Goya Foods has broken ground on its new headquarters and distribution center in Jersey City, but will be keeping some of its operations in its current location of Secaucus. Goya Foods President Robert Unanue told NJ Today Managing Editor Mike Schneider that New Jersey is a great place for the company logistically and an $82 million tax credit factored into the decision to stay in the Garden State.
Unanue said Goya was considering Pennsylvania and New York in addition to New Jersey for its headquarters. “We were considering a lot of options since about 2004 as we were looking for a bigger facility that would incorporate all of our operations,” he said. “We settled for this.”
He explained that Goya was close to moving out of New Jersey, where it has been since 1974 when it moved from Brooklyn to Secaucus. The new facility in Jersey City will be nine-tenths of a mile from the Secaucus location. “We’re going to move manufacturing into the current facility and then build a 638,000-square-foot distribution facility,” Unanue said.
Unanue said Goya does well during periods of recession because it sells basic foods to the masses at low cost. The economic downturn has impacted the way Goya operates, however. “Basically what we’ve been doing is getting smarter. The way we used to do business, moving product. Nowadays you have to have your IT in order, your technology, logistics,” he explained. “Your warehouse has to be smarter.”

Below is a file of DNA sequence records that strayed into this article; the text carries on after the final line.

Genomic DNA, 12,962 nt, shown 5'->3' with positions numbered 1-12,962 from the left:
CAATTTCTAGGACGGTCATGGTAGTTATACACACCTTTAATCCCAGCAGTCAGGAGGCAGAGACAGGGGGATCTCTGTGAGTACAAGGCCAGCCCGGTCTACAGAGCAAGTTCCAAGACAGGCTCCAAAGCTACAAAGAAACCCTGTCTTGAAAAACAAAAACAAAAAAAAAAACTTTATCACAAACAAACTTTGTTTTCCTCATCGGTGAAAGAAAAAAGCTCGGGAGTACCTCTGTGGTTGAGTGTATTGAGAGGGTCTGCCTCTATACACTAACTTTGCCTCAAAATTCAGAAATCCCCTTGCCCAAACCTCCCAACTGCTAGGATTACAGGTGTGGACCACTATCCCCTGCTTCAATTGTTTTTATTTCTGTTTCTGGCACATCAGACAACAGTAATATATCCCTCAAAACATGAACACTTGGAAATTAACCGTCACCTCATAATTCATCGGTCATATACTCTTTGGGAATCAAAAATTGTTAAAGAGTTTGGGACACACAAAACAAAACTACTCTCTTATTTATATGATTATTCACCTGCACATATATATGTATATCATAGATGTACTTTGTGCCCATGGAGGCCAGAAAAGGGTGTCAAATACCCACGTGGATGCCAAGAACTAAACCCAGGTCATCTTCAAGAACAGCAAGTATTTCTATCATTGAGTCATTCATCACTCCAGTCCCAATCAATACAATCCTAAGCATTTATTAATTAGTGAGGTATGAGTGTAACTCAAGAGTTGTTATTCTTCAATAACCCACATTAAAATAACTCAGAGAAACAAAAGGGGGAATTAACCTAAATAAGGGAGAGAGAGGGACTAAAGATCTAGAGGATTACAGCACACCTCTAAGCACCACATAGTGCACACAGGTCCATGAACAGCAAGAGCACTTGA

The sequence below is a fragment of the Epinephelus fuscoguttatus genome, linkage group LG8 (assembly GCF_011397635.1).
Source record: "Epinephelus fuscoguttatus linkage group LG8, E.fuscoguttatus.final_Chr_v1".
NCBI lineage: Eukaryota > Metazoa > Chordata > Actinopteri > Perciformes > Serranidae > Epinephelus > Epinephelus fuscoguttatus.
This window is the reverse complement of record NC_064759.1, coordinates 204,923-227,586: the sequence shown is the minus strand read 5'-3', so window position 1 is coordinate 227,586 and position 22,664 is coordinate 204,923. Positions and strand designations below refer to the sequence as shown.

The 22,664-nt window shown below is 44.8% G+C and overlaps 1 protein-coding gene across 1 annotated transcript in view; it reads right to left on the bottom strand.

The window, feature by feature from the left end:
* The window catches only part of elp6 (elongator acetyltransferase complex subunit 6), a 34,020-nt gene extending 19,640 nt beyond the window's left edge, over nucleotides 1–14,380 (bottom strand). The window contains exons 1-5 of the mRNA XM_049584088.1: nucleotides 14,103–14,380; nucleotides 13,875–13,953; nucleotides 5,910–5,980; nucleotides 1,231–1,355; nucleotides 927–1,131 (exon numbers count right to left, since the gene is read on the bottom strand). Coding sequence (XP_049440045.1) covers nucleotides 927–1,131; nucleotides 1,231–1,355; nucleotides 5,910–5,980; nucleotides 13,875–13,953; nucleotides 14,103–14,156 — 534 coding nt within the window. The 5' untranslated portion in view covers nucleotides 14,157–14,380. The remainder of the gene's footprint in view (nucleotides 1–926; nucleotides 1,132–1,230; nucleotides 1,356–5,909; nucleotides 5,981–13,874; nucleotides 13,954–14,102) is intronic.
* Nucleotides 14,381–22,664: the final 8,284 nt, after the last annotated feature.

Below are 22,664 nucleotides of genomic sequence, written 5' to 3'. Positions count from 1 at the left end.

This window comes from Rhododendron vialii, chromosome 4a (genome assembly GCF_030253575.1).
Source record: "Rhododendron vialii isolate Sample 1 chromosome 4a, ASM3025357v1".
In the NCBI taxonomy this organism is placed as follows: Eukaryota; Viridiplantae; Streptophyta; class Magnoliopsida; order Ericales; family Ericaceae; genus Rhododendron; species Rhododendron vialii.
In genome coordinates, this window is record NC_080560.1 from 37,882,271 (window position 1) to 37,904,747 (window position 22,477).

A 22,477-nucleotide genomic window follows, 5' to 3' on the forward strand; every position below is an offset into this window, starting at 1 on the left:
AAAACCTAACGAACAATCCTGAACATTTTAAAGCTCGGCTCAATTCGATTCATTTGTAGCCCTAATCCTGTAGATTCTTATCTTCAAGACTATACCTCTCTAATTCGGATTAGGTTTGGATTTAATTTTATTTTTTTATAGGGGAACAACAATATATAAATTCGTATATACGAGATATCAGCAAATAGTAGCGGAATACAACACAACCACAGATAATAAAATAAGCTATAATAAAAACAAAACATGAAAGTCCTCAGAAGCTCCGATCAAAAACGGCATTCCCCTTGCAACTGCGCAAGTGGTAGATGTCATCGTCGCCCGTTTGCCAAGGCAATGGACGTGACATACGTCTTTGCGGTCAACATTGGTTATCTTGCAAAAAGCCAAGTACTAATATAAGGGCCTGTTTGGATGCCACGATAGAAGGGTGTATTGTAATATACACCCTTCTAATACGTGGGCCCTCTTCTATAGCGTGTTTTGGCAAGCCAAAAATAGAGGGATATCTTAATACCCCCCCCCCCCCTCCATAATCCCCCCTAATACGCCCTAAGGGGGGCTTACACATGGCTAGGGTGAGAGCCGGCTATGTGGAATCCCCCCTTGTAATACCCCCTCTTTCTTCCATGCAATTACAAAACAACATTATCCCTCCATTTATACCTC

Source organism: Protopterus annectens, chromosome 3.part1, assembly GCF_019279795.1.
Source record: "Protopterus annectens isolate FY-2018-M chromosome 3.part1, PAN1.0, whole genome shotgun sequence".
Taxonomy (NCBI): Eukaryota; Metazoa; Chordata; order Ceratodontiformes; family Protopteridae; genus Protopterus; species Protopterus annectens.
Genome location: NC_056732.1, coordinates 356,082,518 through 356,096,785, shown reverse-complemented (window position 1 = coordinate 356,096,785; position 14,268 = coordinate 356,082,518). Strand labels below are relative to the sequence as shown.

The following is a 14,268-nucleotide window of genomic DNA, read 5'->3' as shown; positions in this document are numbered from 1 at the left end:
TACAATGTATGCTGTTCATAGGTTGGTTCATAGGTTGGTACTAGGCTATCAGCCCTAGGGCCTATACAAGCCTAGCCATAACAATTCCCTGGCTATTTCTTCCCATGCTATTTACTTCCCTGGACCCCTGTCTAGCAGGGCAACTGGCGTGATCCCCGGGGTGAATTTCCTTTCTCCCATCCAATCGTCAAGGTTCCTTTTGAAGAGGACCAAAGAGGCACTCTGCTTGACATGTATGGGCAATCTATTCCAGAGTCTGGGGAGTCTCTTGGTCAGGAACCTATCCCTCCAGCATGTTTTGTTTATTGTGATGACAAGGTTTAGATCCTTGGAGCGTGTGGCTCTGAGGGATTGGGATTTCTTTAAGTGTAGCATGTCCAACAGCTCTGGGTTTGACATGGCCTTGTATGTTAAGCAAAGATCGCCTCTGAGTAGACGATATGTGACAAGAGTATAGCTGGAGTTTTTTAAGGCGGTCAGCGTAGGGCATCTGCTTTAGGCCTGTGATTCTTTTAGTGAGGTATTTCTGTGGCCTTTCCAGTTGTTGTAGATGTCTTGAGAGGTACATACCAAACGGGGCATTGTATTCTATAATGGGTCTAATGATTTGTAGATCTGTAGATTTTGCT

Getting products to stores is a large expense for Goya. “Our products are heavy and cheap so the freight can take up to 30 percent or more of the cost of the product,” Unanue said. “We’re currently building a large facility in Texas which is located off of I-9 just west of Houston, which will be rail served. Rail provides a cheaper alternative to over the road freight.” The Texas location will also allow Goya to be more centrally located in the United States, saving on costs.
Goya is often referred to as the largest Hispanic food company in the U.S. With a growing Hispanic population in the country, Goya has done well, but Unanue said catering to that group isn’t the only way the company has been successful.
“We’ve always had our hand on the pulse of the Latino community but also the Portuguese, oriental and we’ve branched out into the general market as well with our healthy food so we try to keep abreast and relevant in the Hispanic community,” he said. “It’s growing and we’re growing with it.”